November 5, 1861

General Robert E. Lee placed in charge of Georgia coastal defenses.

November 6, 1861

Jefferson Davis elected president of the CSA.

November 7, 1861

Battle of Port Royal Sound.

November 24, 1861

Union forces take Tybee Island.

December 5, 1861

Major General William J. Hardee assumed command of the Central Confederate Army in Kentucky.

December 8, 1861

Cass County is renamed to Bartow County.



Georgia's U.S. Senators in 1861[5]


Alfred Iverson, Sr.
Robert Toombs


Georgia's U.S. Representatives in 1861

1st District Peter Early Love
2nd District Martin J. Crawford
3rd District Thomas Hardeman, Jr.
4th District Lucius J. Gartrell
5th District John W. H. Underwood
6th District James Jackson
7th District Joshua Hill
8th District John J. Jones



For more information visit



References

  1. Our Georgia History - Georgia History Timeline / Chronology 1861  [Online]
    http://ourgeorgiahistory.com/year/1861
  2. Georgia's Blue and Gray Trail - Civil War Timeline / Chronology for January 1861   [Online] http://blueandgraytrail.com/year/186101
  3. Georgia's Blue and Gray Trail - Civil War Timeline / Chronology for January 1861   [Online] http://blueandgraytrail.com/year/186101
  4. Georgia's Blue and Gray Trail - Civil War Timeline / Chronology for January 1861   [Online] http://blueandgraytrail.com/year/186101
  5. Wikipedia - List of United States Senators from Georgia  [Online] http://en.wikipedia.org/wiki/List_of_United_States_Senators_from_Georgia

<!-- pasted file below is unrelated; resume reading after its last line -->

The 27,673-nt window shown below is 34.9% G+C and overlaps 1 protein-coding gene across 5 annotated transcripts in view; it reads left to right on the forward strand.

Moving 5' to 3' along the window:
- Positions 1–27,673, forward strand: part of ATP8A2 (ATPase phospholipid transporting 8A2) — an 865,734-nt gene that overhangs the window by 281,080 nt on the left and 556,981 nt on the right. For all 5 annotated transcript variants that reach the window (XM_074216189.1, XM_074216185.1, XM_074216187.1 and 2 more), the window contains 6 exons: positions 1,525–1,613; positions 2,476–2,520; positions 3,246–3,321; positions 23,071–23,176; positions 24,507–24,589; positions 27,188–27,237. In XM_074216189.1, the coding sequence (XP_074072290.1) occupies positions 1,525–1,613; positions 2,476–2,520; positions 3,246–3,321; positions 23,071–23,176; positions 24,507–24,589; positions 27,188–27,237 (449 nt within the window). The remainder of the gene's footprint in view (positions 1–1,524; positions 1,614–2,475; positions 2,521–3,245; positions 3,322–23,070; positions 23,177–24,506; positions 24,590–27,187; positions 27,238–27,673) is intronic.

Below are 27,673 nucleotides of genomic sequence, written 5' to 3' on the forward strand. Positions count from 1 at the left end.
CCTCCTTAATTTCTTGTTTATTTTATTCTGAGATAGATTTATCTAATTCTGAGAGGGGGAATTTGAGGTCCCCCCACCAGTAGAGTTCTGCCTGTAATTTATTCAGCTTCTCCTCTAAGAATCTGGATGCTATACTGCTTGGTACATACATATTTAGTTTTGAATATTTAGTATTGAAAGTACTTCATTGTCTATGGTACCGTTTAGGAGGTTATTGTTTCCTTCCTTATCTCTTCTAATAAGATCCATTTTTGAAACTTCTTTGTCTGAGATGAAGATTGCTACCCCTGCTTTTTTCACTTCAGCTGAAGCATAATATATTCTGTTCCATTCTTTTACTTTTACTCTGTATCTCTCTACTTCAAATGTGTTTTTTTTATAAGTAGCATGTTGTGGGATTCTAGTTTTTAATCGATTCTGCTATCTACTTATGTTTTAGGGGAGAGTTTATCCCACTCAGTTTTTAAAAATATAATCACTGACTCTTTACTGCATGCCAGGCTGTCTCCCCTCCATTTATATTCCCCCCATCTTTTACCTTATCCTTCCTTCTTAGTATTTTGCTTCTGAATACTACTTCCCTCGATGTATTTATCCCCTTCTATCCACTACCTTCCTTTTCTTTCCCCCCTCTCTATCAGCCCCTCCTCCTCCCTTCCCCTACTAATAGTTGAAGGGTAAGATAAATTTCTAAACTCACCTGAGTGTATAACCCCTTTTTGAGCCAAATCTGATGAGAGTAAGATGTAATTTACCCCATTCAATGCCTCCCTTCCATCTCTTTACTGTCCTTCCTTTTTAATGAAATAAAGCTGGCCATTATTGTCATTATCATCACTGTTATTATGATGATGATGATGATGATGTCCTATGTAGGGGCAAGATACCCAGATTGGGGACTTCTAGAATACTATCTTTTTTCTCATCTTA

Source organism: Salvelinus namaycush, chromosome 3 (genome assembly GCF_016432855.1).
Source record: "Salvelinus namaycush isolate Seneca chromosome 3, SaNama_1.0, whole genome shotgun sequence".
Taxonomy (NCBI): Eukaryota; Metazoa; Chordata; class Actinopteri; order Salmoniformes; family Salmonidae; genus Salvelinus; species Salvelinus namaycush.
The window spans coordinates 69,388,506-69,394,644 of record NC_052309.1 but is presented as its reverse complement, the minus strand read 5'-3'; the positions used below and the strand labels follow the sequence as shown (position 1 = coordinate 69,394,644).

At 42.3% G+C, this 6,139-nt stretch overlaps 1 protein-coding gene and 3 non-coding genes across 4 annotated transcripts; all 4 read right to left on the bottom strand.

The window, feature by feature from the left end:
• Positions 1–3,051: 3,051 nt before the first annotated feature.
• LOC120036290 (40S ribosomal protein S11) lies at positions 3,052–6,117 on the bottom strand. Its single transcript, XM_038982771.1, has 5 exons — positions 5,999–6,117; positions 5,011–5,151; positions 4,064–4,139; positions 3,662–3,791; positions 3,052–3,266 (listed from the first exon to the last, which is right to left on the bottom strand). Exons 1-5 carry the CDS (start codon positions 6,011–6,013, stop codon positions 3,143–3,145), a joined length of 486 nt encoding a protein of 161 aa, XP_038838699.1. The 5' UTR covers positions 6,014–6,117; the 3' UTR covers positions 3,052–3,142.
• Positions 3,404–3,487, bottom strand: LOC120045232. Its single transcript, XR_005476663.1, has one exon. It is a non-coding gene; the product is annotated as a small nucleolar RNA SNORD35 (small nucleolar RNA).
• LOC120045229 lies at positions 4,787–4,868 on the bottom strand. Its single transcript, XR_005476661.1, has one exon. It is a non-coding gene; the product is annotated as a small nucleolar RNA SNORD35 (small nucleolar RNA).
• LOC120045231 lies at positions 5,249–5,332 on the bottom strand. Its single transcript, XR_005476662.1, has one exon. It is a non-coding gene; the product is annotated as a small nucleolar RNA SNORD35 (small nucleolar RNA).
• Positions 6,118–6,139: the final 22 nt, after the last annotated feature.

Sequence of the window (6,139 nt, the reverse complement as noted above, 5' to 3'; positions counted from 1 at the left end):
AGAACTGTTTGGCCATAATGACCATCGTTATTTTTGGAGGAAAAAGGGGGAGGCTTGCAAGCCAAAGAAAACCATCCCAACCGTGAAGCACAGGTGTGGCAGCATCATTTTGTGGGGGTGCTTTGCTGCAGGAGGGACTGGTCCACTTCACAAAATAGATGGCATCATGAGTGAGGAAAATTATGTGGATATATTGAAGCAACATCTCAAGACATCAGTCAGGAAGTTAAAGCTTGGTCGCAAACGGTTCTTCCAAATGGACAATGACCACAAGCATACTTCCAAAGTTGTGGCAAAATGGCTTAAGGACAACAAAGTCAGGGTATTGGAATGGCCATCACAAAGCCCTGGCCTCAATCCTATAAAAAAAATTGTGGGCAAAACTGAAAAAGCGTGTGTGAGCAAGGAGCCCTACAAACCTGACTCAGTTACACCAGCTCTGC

6. Wikipedia - http://en.wikipedia.org/wiki/Confederate_Powderworks  [Online] http://en.wikipedia.org/wiki/Confederate_Powderworks

 

 

Links to Civil War Historic Markers Across Georgia.

 

Alfred Holt Colquitt
Bartow County
Birthplace of a Confederate Hero
Birthplace of Bill Arp
Birthplace of Bishop A. G. Haygood and Miss Laura A. Haygood
Birthplace of John C. Fremont
Camp McDonald
Campbell Home
Charles James Munnerlyn 1822-1898 (Side 1)
Chesser-Williams House
Confederate Battery
Confederate Dead
Confederate Flag Pole
Confederate Navy Yard, Saffold
Confederate Powder Works
Establishment of the Dahlonega Mint
First African Baptist Church
First Commissioner of Agriculture
First Confederate Flag Raising in Georgia
First Presbyterian Church
Fort Gaines Guards
Gen. Iverson's Birthplace
Gen. John B. Gordon
General Benning
Georgia's Secession Convention
German Volunteers
Grave of Brig. Gen. Aaron W. Grier
Haiman's Sword Factory
Historic Redwine
Home of Robert Toombs
Home of Robert Toombs - Replaced
Homesite of Joseph Emerson Brown
Howell Cobb Plantation
John B. Gordon
Joshua Hill Home
Lt.-Gen. James Longstreet
Mess Kettle from the "Wanderer"
Montrose: Home of Col. Charles Colcock Jones, Jr.
Nisbet Plantation
Old Sorrel—Weed House
Old State Capitol
Price Memorial Building
Providence Chapel
Ramah Church
Red Jacket
Richard Dickinson Winn (Side 1)
Richland Baptist Church
Robert Toombs Oak
Rockwell Universalist Church
Sardis Presbyterian Church and Cemetery
Shingleroof Campground
Taliaferro County
Thaddeus Oliver
The Augusta Arsenal
The Bainbridge Volunteers
The Georgia Hussars
The History of the Minature Train Company
The Home of Major William E. Simmons
Wayside Home